In the patient case I mentioned earlier, I chose to change her treatment to once-daily oral NUZYRA to potentially avoid drug-drug interactions§
, and she was subsequently discharged from the hospital. She experienced some mild nausea upon initiation of NUZYRA, which resolved after two days. After a complete course of therapy and meticulous wound care, she recovered completely. The fistula was salvaged.
Moving Forward Through Antibiotic Stewardship
In my opinion, the looming threat of antibiotic-resistant infections is an opportunity for health care providers to utilize novel approaches to treatment. For the health and well-being of our patients with ABSSSI, we should rethink old habits while also following stewardship practices, such as choosing therapeutic options that have the potential to reduce prolonged hospital stays. In an environment that is increasingly shifting care to the outpatient setting, it is critical to choose the right antibiotic first, for your patients, and to explore novel options that could successfully bridge the gap to home.
INDICATIONS AND USAGE
is a tetracycline-class antibacterial indicated for the treatment of adult patients with the following infections caused by susceptible microorganisms:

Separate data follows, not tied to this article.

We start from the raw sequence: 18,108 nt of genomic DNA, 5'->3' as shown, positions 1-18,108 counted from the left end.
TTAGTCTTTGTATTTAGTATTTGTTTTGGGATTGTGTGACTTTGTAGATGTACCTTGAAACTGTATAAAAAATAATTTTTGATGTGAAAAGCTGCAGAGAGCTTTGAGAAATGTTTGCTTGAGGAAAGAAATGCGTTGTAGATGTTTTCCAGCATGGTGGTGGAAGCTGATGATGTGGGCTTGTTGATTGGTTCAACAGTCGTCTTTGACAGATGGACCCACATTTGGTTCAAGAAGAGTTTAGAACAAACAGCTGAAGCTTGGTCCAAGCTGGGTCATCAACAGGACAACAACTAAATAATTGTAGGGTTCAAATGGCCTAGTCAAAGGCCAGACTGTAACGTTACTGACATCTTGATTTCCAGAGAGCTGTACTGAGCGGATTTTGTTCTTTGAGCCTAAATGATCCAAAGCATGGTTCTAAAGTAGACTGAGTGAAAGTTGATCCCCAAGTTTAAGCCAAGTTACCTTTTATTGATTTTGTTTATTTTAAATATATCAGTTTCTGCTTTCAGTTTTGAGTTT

Community-Acquired Bacterial Pneumonia (CABP) caused by the following:
, Staphylococcus aureus
(methicillin-susceptible isolates), Haemophilus influenzae
, Haemophilus parainfluenzae
, Klebsiella pneumoniae, Legionella pneumophila
, Mycoplasma pneumoniae,
and Chlamydophila pneumoniae
Acute Bacterial Skin and Skin Structure Infections (ABSSSI) caused by the following:
(methicillin-susceptible and -resistant isolates), Staphylococcus lugdunensis
, Streptococcus pyogenes, Streptococcus anginosus
grp. (includes S. anginosus
, S. intermedius
, and S. constellatus
), Enterococcus faecalis
, Enterobacter cloacae,
and Klebsiella pneumoniae.
To reduce the development of drug-resistant bacteria and maintain the effectiveness of NUZYRA and other antibacterial drugs, NUZYRA should be used only to treat or prevent infections that are proven or strongly suspected to be caused by susceptible bacteria.
IMPORTANT SAFETY INFORMATION
NUZYRA is contraindicated in patients with known hypersensitivity to omadacycline or tetracycline class antibacterial drugs, or to any of the excipients.
WARNINGS AND PRECAUTIONS